Making the food chain blockchain-ready

One Nation, One Market
June 19, 2020
Is Blockchain Ready to Serve the Food Industry?
July 10, 2020

Making the food chain blockchain-ready

“If you think that the internet has changed your life, think again. The Internet of Things is about to change it all over again!”


Stakeholders throughout the food industry, including research groups and standard organizations, are evaluating the way to best incorporate distributed ledger technologies into the food supply chain. This interest in blockchain stems from a broader effort to achieve greater transaction efficiency and interoperability between supply chain nodes, while also decreasing the risk of data corruption as goods change hands. The potential of blockchain-based food exchange to reinforce inter-organization communication and provide chain transparency continues to drive development of pilot programs. New research is being conducted to shed light on the advantages and maturity of these programs.

According to research, through 2022, 80% of supply chain blockchain initiatives will remain at a proof-of-concept (POC) or pilot stage. One of the main reasons for this development is that early blockchain pilots for supply chain pursued technology-oriented models that have been successful in other sectors, such as banking and insurance. But, successful blockchain use cases for supply chain will require a special approach.

Modern supply chains are very complex and need digital connectivity and agility across participants. Many organizations believed that blockchain could help navigate this complexity and pushed to make robust use cases for the availability chain. However, most of those use cases were inspired by pilots from the banking and insurance sector and didn’t work well during a supply chain environment.

“Without data, you are just another person with opinion.”

Supply chain leaders treat Blockchain as a part of a longer-term technology road map and risk management planning. We see that many leaders are adopting a broader end-to-end view across their supply chains and map all requirements – from sourcing across manufacturing to the ultimate distribution. Blockchain as a part of a technology portfolio has created opportunities for internal collaboration across different areas that have a possible interest in Blockchain, like logistics and IT.

Many supply chain leaders that have conducted blockchain initiatives found that they now have a more complete overview of the present health of their supply chain. By browsing the method of deploying a blockchain pilot, they found what must change in their organization before blockchain technology are often leveraged effectively.

I believe that industry leaders got to understand the way to digitize supply chain events if they’re to realize blockchain-readiness, and advance data sharing capabilities within their supply chain ecosystem.

A blockchain-ready food chain is a food chain where machine generated data on food products and processes can be fed into and empowered by the blockchain technology. A blockchain empowered food chain will have high level of trust, traceability, transparency and lower level of fraud. It ensures the integrity of information regarding food quality and provenance.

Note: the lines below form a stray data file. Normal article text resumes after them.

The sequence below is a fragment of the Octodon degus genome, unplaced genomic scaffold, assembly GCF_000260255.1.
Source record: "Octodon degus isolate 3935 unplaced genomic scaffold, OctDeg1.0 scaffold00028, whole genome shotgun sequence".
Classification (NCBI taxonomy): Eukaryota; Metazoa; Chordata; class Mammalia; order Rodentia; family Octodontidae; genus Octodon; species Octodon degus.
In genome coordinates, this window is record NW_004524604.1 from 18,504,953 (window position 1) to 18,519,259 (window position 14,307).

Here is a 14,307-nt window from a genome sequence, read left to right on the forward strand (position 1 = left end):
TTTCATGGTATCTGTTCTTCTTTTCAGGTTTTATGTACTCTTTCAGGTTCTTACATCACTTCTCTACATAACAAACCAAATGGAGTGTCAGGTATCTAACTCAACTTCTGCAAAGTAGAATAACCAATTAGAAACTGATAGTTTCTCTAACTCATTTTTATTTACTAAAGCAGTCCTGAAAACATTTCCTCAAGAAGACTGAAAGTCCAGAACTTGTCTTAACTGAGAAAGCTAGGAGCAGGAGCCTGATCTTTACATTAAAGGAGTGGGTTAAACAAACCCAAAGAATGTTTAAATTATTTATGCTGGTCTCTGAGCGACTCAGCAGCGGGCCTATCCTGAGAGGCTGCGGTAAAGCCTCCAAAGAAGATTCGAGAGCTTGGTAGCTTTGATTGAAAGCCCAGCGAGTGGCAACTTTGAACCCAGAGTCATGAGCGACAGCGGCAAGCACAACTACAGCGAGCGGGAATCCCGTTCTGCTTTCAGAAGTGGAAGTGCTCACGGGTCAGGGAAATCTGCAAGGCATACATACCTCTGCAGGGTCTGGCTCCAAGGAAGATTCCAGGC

Blockchain technology supports a robust information system that removes the risk of ‘single point of failure’ due to its distributed nature and ensures the integrity of information. The following features characterize the blockchain technology:

  • Distributed ledger: an encrypted list of transactions that is stored in multiple participating nodes (computers or servers) rather than on a central ledger.
  • Records in a blockchain are kept in sync by peer-to-peer mechanisms and pre-agreed rules about what new records can be added. The records and history of records are tamper-proof. This shows the authenticity and integrity of data.
  • Removing intermediaries in exchanges and transactions that can then reduce the chance of fraud and related transaction costs.
  • Visibility of all transactions while maintaining privacy of the participants.
  • Automated transactions known as ‘smart contracts’ that can contribute to the transparency and fairness in transactions.


Blockchain technology is now on the radar of all leading players in the food chain. Many are interested in applying blockchain technology in different sector. Several cases have been developed on the provenance and traceability of food products across the supply chain. Challenges we may face in the development of blockchain-ready food chain are-

  1. How to digitalize physical goods and assets and represent them in blockchain based information systems?
  2. How much information or data can be stored in a blockchain and how feasible it is to store the information in distributed databases?
  3. Any new information system will change exiting business processes and result in different advantages or disadvantages for existing and new players in the ecosystem.

Application of Blockchain Technology in food chain is not much about the technology itself. Of course, it needs to work and it is only in the starting phase, but rather about the organization of information flows among different stakeholders, it is about different ways of organizing trust and trust-relations within the chain.

Blockchain technology is a powerful enabler of transparent and fair food systems. The challenges and potential threats the technology may carry for which joint learning and experimentation by stakeholders in the ecosystem are necessary.

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